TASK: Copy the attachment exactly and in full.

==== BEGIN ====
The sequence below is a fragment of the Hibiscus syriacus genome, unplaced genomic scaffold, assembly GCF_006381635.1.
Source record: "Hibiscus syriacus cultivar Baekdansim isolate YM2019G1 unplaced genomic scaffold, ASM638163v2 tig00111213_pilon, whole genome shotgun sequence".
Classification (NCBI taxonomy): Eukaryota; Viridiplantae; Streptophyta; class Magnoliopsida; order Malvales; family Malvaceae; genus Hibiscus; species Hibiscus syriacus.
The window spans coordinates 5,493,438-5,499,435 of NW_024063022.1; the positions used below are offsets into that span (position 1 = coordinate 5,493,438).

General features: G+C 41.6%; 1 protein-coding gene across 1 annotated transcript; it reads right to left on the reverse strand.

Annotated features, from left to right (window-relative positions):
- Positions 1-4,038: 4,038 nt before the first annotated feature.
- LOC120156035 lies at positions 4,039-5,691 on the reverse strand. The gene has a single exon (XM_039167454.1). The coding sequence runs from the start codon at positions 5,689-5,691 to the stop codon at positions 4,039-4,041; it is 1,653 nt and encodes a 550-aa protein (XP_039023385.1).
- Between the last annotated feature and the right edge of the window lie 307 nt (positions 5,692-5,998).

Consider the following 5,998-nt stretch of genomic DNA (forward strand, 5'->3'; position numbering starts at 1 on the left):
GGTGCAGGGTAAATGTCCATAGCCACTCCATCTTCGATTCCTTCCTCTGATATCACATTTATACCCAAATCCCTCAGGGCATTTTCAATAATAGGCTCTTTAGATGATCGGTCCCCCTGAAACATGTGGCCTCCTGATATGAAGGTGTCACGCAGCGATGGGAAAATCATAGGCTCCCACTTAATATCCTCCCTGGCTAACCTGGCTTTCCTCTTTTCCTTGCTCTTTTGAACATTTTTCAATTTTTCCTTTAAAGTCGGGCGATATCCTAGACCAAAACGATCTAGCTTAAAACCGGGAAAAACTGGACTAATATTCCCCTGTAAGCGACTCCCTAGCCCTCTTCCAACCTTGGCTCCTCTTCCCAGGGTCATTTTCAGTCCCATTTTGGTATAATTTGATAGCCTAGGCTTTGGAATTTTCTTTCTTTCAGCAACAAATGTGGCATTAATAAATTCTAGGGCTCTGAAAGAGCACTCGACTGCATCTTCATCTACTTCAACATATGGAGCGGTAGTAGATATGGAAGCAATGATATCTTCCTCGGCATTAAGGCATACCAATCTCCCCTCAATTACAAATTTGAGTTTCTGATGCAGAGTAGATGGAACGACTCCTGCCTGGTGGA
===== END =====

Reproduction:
The sequence below is a fragment of the Hibiscus syriacus genome, unplaced genomic scaffold, assembly GCF_006381635.1.
Source record: "Hibiscus syriacus cultivar Baekdansim isolate YM2019G1 unplaced genomic scaffold, ASM638163v2 tig00111213_pilon, whole genome shotgun sequence".
Classification (NCBI taxonomy): Eukaryota; Viridiplantae; Streptophyta; class Magnoliopsida; order Malvales; family Malvaceae; genus Hibiscus; species Hibiscus syriacus.
The window spans coordinates 5,493,438-5,499,435 of NW_024063022.1; the positions used below are offsets into that span (position 1 = coordinate 5,493,438).

General features: G+C 41.6%; 1 protein-coding gene across 1 annotated transcript; it reads right to left on the reverse strand.

Annotated features, from left to right (window-relative positions):
- Positions 1-4,038: 4,038 nt before the first annotated feature.
- LOC120156035 lies at positions 4,039-5,691 on the reverse strand. The gene has a single exon (XM_039167454.1). The coding sequence runs from the start codon at positions 5,689-5,691 to the stop codon at positions 4,039-4,041; it is 1,653 nt and encodes a 550-aa protein (XP_039023385.1).
- Between the last annotated feature and the right edge of the window lie 307 nt (positions 5,692-5,998).

Consider the following 5,998-nt stretch of genomic DNA (forward strand, 5'->3'; position numbering starts at 1 on the left):
GGTGCAGGGTAAATGTCCATAGCCACTCCATCTTCGATTCCTTCCTCTGATATCACATTTATACCCAAATCCCTCAGGGCATTTTCAATAATAGGCTCTTTAGATGATCGGTCCCCCTGAAACATGTGGCCTCCTGATATGAAGGTGTCACGCAGCGATGGGAAAATCATAGGCTCCCACTTAATATCCTCCCTGGCTAACCTGGCTTTCCTCTTTTCCTTGCTCTTTTGAACATTTTTCAATTTTTCCTTTAAAGTCGGGCGATATCCTAGACCAAAACGATCTAGCTTAAAACCGGGAAAAACTGGACTAATATTCCCCTGTAAGCGACTCCCTAGCCCTCTTCCAACCTTGGCTCCTCTTCCCAGGGTCATTTTCAGTCCCATTTTGGTATAATTTGATAGCCTAGGCTTTGGAATTTTCTTTCTTTCAGCAACAAATGTGGCATTAATAAATTCTAGGGCTCTGAAAGAGCACTCGACTGCATCTTCATCTACTTCAACATATGGAGCGGTAGTAGATATGGAAGCAATGATATCTTCCTCGGCATTAAGGCATACCAATCTCCCCTCAATTACAAATTTGAGTTTCTGATGCAGAGTAGATGGAACGACTCCTGCCTGGTGGA